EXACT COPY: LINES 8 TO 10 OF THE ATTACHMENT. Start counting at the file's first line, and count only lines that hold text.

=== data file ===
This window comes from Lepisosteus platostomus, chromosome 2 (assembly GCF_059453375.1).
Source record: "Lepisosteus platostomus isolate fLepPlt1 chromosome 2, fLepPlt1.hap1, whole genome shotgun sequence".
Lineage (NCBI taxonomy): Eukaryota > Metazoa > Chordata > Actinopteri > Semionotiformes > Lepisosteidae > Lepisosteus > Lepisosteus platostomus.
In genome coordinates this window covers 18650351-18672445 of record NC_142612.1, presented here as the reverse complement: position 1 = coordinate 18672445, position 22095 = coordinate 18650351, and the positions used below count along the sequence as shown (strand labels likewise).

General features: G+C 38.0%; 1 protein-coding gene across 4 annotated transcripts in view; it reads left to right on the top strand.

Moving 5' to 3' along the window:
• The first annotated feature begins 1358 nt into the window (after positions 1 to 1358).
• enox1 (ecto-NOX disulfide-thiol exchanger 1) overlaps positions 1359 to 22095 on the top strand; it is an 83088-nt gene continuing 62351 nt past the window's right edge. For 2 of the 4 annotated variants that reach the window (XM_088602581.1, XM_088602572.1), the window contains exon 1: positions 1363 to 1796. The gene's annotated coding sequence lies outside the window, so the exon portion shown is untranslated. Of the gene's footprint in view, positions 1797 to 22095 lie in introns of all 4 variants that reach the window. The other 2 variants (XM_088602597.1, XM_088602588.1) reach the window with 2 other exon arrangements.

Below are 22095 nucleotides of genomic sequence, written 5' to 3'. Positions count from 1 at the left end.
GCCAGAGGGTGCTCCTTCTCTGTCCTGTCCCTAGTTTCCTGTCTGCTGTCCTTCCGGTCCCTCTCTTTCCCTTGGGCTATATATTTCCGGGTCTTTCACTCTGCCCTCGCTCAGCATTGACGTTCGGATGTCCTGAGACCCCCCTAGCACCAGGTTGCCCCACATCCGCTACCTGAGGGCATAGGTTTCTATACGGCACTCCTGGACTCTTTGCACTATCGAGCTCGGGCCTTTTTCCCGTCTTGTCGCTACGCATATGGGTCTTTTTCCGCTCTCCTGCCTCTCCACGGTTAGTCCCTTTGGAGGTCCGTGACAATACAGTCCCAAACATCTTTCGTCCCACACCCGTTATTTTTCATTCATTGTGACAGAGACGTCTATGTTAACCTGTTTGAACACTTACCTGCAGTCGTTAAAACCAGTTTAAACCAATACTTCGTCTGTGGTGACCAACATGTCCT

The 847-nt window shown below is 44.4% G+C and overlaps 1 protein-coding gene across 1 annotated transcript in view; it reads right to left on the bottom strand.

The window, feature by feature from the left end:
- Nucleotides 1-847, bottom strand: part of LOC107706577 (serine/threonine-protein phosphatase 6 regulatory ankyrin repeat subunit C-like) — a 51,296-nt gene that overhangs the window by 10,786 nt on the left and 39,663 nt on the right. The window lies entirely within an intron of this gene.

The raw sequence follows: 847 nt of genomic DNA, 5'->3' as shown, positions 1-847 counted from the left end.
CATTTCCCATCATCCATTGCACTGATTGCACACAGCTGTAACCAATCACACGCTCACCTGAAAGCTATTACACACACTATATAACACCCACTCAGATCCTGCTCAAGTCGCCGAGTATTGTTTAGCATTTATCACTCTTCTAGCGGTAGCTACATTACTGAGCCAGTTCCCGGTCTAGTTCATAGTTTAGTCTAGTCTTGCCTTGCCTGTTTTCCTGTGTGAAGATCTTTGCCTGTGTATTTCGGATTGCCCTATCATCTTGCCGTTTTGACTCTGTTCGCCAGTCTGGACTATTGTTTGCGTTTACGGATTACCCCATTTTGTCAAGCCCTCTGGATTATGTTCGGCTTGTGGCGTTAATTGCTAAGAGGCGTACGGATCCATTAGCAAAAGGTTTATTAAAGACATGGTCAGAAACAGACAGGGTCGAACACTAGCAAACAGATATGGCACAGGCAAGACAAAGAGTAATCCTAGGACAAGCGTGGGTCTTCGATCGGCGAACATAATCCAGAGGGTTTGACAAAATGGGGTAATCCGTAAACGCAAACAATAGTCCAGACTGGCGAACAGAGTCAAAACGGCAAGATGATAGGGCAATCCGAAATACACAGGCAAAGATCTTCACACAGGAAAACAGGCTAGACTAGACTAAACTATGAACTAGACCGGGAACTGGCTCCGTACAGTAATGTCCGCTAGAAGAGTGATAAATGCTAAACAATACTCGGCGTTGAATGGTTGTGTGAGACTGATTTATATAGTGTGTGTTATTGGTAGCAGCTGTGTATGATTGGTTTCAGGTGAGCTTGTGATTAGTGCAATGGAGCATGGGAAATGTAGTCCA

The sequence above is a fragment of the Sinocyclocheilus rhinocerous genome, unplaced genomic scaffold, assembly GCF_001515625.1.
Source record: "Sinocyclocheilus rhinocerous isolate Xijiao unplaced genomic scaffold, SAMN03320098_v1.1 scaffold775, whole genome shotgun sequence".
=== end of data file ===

• enox1 (ecto-NOX disulfide-thiol exchanger 1) overlaps positions 1359 to 22095 on the top strand; it is an 83088-nt gene continuing 62351 nt past the window's right edge. For 2 of the 4 annotated variants that reach the window (XM_088602581.1, XM_088602572.1), the window contains exon 1: positions 1363 to 1796. The gene's annotated coding sequence lies outside the window, so the exon portion shown is untranslated. Of the gene's footprint in view, positions 1797 to 22095 lie in introns of all 4 variants that reach the window. The other 2 variants (XM_088602597.1, XM_088602588.1) reach the window with 2 other exon arrangements.

Below are 22095 nucleotides of genomic sequence, written 5' to 3'. Positions count from 1 at the left end.
GCCAGAGGGTGCTCCTTCTCTGTCCTGTCCCTAGTTTCCTGTCTGCTGTCCTTCCGGTCCCTCTCTTTCCCTTGGGCTATATATTTCCGGGTCTTTCACTCTGCCCTCGCTCAGCATTGACGTTCGGATGTCCTGAGACCCCCCTAGCACCAGGTTGCCCCACATCCGCTACCTGAGGGCATAGGTTTCTATACGGCACTCCTGGACTCTTTGCACTATCGAGCTCGGGCCTTTTTCCCGTCTTGTCGCTACGCATATGGGTCTTTTTCCGCTCTCCTGCCTCTCCACGGTTAGTCCCTTTGGAGGTCCGTGACAATACAGTCCCAAACATCTTTCGTCCCACACCCGTTATTTTTCATTCATTGTGACAGAGACGTCTATGTTAACCTGTTTGAACACTTACCTGCAGTCGTTAAAACCAGTTTAAACCAATACTTCGTCTGTGGTGACCAACATGTCCT